Ornithology on the Route

HABITATS EAST ARM ORNITHOLOGICAL ROUTE

On this route you can observe 3 habitats:

Rice fields:

Rice monocultures cover thousands of hectares of the Isla Menor and are based on large plots leveled by laser technology. It is a modern and highly mechanized agricultural system, with treatments with airplanes, tractors and harvesters. In early summer the plots are flooded just before the rice is sown. In summer, crops are kept in continuous soaking until harvest in early October, creating artificial wetlands at the driest time of the year. In the rest of the year they usually stay moist from the rain. An extensive network of irrigation and drainage channels, as well as pipes cross the crops, providing some landscape and ornithological variety. Rice paddies usually shelter a large amount of aquatic invertebrates that powerfully attract birds, especially waders. The remains of the harvest also form a food resource for them. The rice paddies therefore serve, especially for the foraging of wild birds such as different species of herons, egrets and egrets, storks, moritos, canastera, sparrows, swallows and airplanes. On the edges and edges of the plots they breed vultures, cogujadas and terreras.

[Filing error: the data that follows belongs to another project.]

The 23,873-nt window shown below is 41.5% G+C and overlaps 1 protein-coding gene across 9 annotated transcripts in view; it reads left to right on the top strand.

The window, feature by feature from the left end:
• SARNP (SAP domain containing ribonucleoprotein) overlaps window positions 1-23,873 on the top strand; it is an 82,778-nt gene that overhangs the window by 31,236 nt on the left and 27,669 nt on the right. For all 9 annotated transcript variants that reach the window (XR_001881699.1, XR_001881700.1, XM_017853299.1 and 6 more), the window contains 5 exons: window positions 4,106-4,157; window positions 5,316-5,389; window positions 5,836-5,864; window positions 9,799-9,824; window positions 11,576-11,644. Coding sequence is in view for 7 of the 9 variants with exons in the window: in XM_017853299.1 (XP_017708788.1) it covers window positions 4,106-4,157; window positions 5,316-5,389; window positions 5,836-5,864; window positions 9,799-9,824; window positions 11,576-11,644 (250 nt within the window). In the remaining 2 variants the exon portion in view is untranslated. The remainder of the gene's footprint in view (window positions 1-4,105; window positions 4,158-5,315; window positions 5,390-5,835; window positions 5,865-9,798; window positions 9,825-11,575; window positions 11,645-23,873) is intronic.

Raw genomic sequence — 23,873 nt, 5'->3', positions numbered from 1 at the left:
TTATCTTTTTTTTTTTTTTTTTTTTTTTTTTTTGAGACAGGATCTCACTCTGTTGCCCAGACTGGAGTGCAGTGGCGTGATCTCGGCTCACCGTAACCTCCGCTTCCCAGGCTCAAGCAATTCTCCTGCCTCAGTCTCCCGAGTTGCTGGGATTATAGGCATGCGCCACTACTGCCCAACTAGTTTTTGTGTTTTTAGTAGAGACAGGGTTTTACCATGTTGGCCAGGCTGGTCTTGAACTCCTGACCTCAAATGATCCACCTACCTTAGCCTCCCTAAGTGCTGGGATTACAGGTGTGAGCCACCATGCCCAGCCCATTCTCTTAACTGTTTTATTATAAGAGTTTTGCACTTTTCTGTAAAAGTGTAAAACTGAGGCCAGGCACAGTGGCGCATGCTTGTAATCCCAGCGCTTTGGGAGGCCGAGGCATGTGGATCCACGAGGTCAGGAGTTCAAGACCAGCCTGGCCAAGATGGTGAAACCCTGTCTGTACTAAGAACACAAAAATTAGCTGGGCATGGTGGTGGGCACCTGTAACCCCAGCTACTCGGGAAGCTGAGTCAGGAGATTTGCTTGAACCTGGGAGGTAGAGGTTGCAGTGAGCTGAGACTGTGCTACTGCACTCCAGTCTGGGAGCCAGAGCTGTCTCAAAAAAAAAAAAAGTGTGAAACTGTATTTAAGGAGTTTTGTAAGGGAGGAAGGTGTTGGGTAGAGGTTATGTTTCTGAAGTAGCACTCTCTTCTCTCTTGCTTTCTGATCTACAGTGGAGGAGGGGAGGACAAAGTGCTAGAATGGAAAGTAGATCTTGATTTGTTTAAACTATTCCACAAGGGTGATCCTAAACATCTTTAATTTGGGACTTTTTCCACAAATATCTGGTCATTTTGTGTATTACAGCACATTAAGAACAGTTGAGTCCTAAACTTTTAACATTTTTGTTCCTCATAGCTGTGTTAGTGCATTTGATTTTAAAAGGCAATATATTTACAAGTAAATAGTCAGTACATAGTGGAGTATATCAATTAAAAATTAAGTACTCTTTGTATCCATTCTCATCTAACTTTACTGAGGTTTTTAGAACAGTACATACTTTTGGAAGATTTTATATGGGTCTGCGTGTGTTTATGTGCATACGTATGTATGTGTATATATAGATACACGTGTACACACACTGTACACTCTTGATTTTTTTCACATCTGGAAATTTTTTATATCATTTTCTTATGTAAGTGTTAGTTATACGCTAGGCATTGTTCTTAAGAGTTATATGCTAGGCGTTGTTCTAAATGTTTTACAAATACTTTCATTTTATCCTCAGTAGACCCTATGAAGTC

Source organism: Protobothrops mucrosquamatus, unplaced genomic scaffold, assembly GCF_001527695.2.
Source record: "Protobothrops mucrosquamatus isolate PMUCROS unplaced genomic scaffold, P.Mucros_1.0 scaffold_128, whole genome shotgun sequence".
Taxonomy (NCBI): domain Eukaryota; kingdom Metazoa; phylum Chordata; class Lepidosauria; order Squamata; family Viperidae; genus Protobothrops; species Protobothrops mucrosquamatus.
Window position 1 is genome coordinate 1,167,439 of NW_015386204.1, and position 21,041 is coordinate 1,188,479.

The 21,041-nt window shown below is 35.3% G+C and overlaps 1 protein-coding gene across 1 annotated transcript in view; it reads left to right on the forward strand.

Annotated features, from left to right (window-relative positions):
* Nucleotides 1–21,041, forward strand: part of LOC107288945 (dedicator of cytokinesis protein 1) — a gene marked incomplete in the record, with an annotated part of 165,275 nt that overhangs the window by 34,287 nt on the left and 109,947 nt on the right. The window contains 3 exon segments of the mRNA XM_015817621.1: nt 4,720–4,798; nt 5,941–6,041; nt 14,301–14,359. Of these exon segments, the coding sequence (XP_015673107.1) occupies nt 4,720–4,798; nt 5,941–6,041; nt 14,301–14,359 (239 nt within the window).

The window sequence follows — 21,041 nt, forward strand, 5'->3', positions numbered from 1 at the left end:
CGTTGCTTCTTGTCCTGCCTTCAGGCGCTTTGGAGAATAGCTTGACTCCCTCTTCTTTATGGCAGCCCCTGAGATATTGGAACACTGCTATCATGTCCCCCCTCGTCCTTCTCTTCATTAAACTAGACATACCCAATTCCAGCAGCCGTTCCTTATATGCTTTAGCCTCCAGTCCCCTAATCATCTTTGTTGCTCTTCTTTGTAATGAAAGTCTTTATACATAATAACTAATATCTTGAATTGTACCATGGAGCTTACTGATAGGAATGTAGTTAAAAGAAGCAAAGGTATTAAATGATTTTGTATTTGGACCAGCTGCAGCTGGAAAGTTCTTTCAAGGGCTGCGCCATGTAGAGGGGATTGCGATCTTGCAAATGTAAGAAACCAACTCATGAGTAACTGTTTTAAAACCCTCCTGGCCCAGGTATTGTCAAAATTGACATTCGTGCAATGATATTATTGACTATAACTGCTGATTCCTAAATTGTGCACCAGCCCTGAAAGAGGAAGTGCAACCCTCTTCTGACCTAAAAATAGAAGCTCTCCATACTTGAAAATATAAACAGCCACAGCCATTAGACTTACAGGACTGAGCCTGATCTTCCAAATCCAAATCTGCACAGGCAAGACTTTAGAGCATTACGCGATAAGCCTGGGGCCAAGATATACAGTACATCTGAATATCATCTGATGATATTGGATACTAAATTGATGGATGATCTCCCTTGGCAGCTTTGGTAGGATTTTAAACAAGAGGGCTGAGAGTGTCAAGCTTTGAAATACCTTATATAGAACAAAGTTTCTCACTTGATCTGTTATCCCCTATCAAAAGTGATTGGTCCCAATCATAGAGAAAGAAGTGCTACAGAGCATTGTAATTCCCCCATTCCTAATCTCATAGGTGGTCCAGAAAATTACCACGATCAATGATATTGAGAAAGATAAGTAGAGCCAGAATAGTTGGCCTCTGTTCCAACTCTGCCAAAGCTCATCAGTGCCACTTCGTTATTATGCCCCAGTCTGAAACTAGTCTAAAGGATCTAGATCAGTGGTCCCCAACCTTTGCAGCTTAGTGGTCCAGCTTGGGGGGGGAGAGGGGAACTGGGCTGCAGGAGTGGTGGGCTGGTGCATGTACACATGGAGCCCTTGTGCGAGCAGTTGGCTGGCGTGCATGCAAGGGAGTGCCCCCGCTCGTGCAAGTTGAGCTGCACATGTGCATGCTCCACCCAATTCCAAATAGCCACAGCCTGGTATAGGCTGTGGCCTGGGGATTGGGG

Old river arm:

In the Natural Paraje Brazo del Este is maintained a natural palustre vegetation of cañizo, aeneas, reeds and humming. Water runs in times of heavy rains prevent the river arm from being completely covered with vegetation, always keeping some water open. Here they breed many species that feed in the surrounding rice paddies, in addition to other typical species of palustre vegetation such as avetoro, avetorillo, carreders, carricerines, look for its, bastard nightingale, pale brask, bird moscon, kingfisher, rascon, harangued laguneroas well as grilled pig and other analytes, etc… It is in the Eastern Arm that the yellow weavers and cebecinegro as well as poultry,allocton species that have recently colonized the marshes.

Guadalquivir River:

The Guadalquivir River as it passes through the Isla Menor is more or less regulated and channeled. It still maintains level fluctuations based on rainfall throughout its watershed. It is a wide river and more or less deep water. The margins are covered in some sections by pipes, willows and eucalyptus trees. On the river it is easy to see cormorants, somormujos, ducks and seagulls.